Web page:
Obviously, sodium is an extremely reactive metal. When sodium comes into contact with water, it displaces hydrogen gas as follows:
2 Na(s) + 2H2O() 2 NaOH(aq) + H2(g)Sodium has a density of only about 0.97 g/mL, so it floats on water. The reaction produces jets of hydrogen gas below the waterline; this is what propels the sodium around the surface. The reaction releases heat, and as the sodium and the solution warm up, the reaction goes faster and faster. If the sodium gets trapped on the water's edge or against some other obstacle, enough heat can be generated to boil the water around the metal and actually melt the sodium.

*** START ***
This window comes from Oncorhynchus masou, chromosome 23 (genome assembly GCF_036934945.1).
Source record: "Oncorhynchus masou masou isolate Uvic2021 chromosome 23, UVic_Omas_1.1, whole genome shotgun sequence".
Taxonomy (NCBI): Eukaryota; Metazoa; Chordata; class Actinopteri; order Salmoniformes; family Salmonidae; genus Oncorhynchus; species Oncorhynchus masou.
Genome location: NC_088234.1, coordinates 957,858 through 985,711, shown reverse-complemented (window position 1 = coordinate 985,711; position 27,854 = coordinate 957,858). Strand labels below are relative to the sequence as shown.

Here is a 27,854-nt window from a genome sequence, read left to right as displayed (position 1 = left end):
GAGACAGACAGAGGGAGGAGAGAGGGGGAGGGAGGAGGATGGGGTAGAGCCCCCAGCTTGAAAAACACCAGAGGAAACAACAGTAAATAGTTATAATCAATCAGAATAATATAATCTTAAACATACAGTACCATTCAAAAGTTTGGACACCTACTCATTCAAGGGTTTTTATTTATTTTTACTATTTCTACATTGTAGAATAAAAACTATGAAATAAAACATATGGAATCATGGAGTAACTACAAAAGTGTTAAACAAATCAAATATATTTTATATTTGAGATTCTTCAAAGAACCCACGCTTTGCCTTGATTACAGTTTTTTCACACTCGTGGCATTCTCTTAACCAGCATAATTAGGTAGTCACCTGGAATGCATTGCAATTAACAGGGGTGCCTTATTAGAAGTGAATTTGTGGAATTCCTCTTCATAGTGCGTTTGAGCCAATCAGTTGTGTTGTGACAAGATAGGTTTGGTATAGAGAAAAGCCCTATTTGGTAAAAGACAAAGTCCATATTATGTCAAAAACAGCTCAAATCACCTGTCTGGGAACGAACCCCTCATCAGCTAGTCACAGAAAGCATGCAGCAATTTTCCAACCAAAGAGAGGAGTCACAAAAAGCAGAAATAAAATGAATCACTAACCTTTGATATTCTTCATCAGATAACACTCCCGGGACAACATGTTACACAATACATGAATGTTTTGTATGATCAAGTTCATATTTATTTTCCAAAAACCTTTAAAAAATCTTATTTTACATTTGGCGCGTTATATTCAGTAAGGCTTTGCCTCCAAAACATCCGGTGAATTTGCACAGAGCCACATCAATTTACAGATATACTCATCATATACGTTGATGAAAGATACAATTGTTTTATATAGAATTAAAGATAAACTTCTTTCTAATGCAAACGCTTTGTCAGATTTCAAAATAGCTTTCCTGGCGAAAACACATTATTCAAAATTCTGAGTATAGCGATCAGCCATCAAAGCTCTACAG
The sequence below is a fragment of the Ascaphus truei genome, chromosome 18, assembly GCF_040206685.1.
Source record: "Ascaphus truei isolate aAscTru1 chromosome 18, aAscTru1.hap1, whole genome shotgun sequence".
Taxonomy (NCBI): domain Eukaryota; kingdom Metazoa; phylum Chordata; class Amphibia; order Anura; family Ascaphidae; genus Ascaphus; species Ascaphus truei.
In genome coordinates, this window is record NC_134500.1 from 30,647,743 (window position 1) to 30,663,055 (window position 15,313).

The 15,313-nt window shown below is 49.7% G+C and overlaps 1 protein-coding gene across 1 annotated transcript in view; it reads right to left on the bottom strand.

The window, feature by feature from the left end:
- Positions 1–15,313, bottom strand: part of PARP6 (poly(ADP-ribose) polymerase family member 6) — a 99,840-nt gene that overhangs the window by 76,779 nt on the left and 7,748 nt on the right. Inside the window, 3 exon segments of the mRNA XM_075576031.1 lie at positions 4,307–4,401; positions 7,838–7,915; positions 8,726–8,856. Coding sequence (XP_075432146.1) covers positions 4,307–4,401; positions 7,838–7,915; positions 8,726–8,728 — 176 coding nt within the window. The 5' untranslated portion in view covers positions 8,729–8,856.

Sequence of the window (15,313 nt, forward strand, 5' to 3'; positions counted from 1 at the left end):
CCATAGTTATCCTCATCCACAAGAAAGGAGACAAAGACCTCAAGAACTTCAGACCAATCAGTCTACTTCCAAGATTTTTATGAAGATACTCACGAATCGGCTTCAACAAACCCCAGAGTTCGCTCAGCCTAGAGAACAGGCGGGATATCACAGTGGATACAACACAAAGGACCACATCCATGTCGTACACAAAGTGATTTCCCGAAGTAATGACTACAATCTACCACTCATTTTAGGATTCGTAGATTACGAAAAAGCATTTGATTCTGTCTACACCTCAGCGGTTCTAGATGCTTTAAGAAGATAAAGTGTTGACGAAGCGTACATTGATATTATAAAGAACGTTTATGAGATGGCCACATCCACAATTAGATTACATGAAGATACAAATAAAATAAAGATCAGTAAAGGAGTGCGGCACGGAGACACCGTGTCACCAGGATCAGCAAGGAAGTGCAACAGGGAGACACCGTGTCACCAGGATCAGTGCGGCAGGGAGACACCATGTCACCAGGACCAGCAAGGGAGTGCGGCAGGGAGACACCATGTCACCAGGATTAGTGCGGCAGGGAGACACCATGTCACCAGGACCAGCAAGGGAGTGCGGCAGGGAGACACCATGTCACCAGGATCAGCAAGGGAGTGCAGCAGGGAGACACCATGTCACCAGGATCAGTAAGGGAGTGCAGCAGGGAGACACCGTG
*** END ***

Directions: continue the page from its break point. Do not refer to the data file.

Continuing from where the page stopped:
This is a dangerous reaction. If the sodium gets hot enough, the hydrogen jets can ignite and burn. That's what caused the sparks you saw. Burning hydrogen makes the temperature rise even faster. The rate of the reaction increases so quickly that an explosion may occur! Molten sodium can be thrown out of the dish.
Wear goggles and stand behind a safety shield when you're anywhere near this reaction. (I put the dish into a fume hood and close the window after I drop the sodium into the water.) Use a piece of sodium that is no larger than a grain of rice. Fill the dish with ice water rather than tap water to prevent the reaction from ending with a bang.
Author: Fred Senese firstname.lastname@example.org
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Last Revised 08/17/15.URL: http://antoine.frostburg.edu/chem/senese/101/inorganic/faq/print-sodium-and-water.shtml